I picked up our Hovertrek kit on Feb. 28, and spent the next 6 weeks putting it together. I took my time, working on average an hour or two per day (usually less). I thoroughly enjoyed the process of assembling the hovercraft and learned a few things along the way, too. It was also a good opportunity to teach my eldest son Travis about hand tools and fasteners and also some basic aerodynamics. The boys all wanted to pop some rivets but didn't quite have the hand strength to finish them. My wife sometimes felt that she was a hovercraft widow as I spent a lot of evenings working out in the shop, but we anticipated that and I'm sure she'll make up for that when she learns to drive it and discovers how much fun it is.
The skirt retention strip was the first thing to be completed. I had never used a pop rivet gun before although I had done some buck riveting when I was in college during a sheet metal class but that was a long time ago. The retention strip went on with no problem. At this point the hovercraft body reminded me of a big white fiberglass whirlpool tub since no parts were attached except for the engine module. My shop work area was pretty full of boxes and bags of parts waiting to find their proper location on the craft. I decided to proceed by first assembling the things that looked pretty easy to do such as the headlights and navigation lights. I didn't hook up any wiring as this looked like the most challenging part and I left the electrical wiring to be finished last. One important thing I learned quickly was not to trust the markings for hole locations on the body as gospel, and to measure carefully, think about it, fit the part, and then measure again before drilling any holes in the body.
Next I attached the forward grab handles and the windshield to the hovercraft. The windshield went on very nicely. I had searched for clecos at various places and never could find any but I found that I didn't need them anyway because placing a rivet in the hole works just as well to hold things in place temporarily. Neoteric makes putting the hovercraft together so easy by pre-drilling certain parts and marking the body with drill locations (to be used as guides). Also the instruction manual and videotapes gave me all the reference information I needed to figure things out, and when I couldn't figure something out or had a question, I'd take a photo and email it to Chris and usually get a reply the next day with a solution.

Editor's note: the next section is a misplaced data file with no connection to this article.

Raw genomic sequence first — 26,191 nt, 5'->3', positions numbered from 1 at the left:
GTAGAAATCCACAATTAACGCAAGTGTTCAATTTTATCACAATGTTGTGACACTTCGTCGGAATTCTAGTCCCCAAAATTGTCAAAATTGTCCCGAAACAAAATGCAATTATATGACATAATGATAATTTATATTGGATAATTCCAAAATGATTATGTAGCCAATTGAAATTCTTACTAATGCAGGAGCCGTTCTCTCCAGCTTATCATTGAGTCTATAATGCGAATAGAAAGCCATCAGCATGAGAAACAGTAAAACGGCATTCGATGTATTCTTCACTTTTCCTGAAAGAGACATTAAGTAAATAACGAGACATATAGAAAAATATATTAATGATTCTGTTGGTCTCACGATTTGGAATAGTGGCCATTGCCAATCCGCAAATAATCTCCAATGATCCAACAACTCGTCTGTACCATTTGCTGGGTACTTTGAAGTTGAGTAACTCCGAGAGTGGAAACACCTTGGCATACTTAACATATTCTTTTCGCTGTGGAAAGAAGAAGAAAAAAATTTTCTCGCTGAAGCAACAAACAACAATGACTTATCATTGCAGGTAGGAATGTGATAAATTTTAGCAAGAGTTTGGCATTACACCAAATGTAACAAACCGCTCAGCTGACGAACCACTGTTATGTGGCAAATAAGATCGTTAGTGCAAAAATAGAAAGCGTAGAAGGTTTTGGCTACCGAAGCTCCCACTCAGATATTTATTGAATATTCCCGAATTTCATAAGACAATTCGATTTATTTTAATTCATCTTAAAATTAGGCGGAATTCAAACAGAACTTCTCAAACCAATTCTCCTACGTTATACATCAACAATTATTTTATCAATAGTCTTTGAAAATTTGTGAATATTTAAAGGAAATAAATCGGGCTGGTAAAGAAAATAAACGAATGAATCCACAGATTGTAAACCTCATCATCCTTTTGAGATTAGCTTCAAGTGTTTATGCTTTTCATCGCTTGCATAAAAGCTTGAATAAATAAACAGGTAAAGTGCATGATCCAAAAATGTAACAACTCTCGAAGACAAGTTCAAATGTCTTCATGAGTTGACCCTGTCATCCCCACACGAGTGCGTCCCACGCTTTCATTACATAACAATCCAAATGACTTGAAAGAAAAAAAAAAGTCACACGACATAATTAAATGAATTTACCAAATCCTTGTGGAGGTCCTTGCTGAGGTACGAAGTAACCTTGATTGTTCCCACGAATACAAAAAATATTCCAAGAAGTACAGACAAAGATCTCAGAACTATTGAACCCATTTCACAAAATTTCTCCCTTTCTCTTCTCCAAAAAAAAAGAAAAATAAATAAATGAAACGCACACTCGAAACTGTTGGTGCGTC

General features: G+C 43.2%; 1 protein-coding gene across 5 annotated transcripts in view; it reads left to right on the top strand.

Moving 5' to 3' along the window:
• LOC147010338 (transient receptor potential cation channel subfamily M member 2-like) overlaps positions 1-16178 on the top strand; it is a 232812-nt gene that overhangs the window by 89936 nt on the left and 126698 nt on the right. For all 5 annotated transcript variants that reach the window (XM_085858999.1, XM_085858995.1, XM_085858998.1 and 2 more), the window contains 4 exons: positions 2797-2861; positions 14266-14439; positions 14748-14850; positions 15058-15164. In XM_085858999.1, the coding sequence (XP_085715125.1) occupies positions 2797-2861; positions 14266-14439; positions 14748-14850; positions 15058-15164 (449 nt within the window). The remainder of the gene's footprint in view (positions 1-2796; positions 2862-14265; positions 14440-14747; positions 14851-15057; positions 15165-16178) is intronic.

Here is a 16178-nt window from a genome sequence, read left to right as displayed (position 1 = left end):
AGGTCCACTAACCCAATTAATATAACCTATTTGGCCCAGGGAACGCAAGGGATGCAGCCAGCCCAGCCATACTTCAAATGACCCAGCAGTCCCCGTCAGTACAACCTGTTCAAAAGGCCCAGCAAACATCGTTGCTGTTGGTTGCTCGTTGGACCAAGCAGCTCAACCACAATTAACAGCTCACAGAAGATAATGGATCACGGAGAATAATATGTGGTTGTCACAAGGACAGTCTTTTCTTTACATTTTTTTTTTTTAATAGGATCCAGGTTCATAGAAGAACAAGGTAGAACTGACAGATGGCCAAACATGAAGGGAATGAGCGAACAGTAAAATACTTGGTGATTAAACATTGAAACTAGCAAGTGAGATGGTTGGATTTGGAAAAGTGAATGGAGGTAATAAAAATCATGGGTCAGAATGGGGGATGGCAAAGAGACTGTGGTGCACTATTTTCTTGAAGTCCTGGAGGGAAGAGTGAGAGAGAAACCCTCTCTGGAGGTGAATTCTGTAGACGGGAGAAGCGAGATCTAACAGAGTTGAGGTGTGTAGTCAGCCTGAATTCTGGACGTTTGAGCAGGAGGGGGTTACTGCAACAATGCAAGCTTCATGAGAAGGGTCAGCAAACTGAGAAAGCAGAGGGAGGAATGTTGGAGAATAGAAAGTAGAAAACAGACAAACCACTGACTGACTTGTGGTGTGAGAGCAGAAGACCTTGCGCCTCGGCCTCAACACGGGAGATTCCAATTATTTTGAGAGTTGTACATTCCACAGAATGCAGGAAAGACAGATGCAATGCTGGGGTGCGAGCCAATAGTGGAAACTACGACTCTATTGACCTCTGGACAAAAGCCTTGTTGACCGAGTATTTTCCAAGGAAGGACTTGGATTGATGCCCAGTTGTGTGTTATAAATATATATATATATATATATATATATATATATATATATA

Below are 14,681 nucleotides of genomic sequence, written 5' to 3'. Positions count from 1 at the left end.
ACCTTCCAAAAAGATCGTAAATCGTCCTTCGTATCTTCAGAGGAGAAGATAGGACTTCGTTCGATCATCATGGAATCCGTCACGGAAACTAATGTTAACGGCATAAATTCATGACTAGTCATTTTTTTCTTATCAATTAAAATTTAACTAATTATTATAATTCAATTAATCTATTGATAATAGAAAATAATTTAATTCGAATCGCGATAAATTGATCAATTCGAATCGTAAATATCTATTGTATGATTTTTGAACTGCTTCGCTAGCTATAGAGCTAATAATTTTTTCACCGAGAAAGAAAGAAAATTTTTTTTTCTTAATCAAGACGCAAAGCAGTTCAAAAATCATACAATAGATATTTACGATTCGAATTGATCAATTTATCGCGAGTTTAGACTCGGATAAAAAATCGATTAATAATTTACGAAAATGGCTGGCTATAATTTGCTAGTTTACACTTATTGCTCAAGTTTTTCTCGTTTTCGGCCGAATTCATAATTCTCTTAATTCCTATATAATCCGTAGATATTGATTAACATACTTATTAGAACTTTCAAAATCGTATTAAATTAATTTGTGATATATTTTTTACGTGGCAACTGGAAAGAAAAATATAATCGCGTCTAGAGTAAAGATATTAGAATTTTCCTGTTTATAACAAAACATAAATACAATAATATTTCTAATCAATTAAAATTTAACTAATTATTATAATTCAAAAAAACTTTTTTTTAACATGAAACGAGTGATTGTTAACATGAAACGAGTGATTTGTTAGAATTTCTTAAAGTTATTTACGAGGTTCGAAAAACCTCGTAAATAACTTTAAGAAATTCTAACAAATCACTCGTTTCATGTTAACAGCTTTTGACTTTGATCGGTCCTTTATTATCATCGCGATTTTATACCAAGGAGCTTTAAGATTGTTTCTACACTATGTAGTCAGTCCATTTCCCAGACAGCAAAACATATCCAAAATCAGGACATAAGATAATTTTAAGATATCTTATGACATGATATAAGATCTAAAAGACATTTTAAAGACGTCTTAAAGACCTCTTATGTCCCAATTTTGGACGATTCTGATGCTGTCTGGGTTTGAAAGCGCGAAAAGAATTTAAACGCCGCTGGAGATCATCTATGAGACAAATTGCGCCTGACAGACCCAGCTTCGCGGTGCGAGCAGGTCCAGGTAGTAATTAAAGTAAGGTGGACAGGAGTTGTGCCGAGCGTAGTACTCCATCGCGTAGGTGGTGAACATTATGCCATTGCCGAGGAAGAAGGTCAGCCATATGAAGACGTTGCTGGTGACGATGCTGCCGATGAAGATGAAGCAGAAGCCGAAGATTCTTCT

The rear stainless grab handles went on next. I made the mistake of drilling both holes first, instead of drilling the first hole, then holding the handle up and marking the location for the second hole, but as luck would have it the handle covered over my mistake and the handles went on perfectly.
Next I turned my attention to the front seat rails. I must not have been concentrating too well that day because I made the same mistake twice in a row. I had the left rail riveted in place with marine sealant under it, when I realized it was 3 inches too far forward. I think I was looking at the picture in the manual upside down, so … drilled out my rivets, cleaned up the sealant mess and drilled my holes again repeated the entire process, then realized the rail was 1 inch too far to the right. D’OH! So… drilled out the rivets… you get the picture. Third time was a charm and that was pretty much the last major mistake I made on the hovercraft project. Fortunately all holes except for one were covered up by the rail, and the one that was exposed was fixed with some epoxy and white touch up paint. Did I mention that was my last mistake? Actually I had one more. I had to drill and tap the holes in the front seat frame for the roller wheels. I thought I'd done a pretty nice job having never tapped a hole before, but when I put the seat frame in the hovercraft, the center rollers were 3/8 inch too high. (I'd drilled the holes too low in the frame.) To remedy that, I used a 3/8 spacer under the seat frame instead of trying to re drill the holes in the frame (which I thought would be a bit risky). Anyway it's all good now.
Next to go on were the reverse thrust buckets. The only challenge was to determine exactly where to drill for the foot since the main thing is to make sure they align properly when the buckets are fully reversed and that the starboard bucket doesn't drag on the body. I felt lucky because it came out really well, but like most things I took my time and didn't rush anything. The bucket actuators went on next, making careful note that the wire hole is up one side and down on the other.
I attached the front seat cushions temporarily to get a feel for how they would look, but took them off shortly so I could work on the controls and potentiometer brackets under the front seat. I felt like I had gone as far as I could without pulling the engine module out, and I'd been putting that part off as long as possible, so I borrowed an engine hoist from my father in law and without much difficulty disconnected the engine mount bolts and pulled the engine/bell assembly from the hovercraft. While the engine was removed I was able to install the air splitter/divider which was bonded with goop and riveted to the hull floor. At that time I also glued in some rubber strips that go around the engine opening. After the goop dried the next day, I sanded the leading edge and prepared to install the thrust duct and reinstall the engine module into the hovercraft. Putting the engine back in the hovercraft was for me, the most challenging part of the whole thing. I had a lot of difficulty getting things lined up, probably due to the engine hoist legs getting in the way of the trailer axle (excuses, excuses). Anyway after a lot of sweat and tears, it all went in nicely. The thrust duct mated up with the back of the engine bell housing and I was glad to be done with that part. If I have to take the engine out again I'm going to make sure I have access to an overhead type lift.